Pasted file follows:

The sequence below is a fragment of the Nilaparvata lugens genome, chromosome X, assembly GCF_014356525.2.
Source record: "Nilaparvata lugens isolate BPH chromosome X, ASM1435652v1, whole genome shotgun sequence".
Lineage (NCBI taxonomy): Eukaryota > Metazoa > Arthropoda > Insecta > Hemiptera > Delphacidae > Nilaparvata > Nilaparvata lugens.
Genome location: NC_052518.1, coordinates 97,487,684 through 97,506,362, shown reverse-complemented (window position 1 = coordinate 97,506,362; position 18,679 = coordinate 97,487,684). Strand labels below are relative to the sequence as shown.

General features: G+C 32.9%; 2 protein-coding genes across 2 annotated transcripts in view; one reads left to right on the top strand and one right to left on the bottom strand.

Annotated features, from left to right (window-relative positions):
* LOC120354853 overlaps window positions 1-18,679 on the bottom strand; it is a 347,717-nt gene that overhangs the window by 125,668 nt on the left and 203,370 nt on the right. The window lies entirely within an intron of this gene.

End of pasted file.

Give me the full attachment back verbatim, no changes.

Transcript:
The sequence below is a fragment of the Nilaparvata lugens genome, chromosome X, assembly GCF_014356525.2.
Source record: "Nilaparvata lugens isolate BPH chromosome X, ASM1435652v1, whole genome shotgun sequence".
Lineage (NCBI taxonomy): Eukaryota > Metazoa > Arthropoda > Insecta > Hemiptera > Delphacidae > Nilaparvata > Nilaparvata lugens.
Genome location: NC_052518.1, coordinates 97,487,684 through 97,506,362, shown reverse-complemented (window position 1 = coordinate 97,506,362; position 18,679 = coordinate 97,487,684). Strand labels below are relative to the sequence as shown.

General features: G+C 32.9%; 2 protein-coding genes across 2 annotated transcripts in view; one reads left to right on the top strand and one right to left on the bottom strand.

Annotated features, from left to right (window-relative positions):
* LOC120354853 overlaps window positions 1-18,679 on the bottom strand; it is a 347,717-nt gene that overhangs the window by 125,668 nt on the left and 203,370 nt on the right. The window lies entirely within an intron of this gene.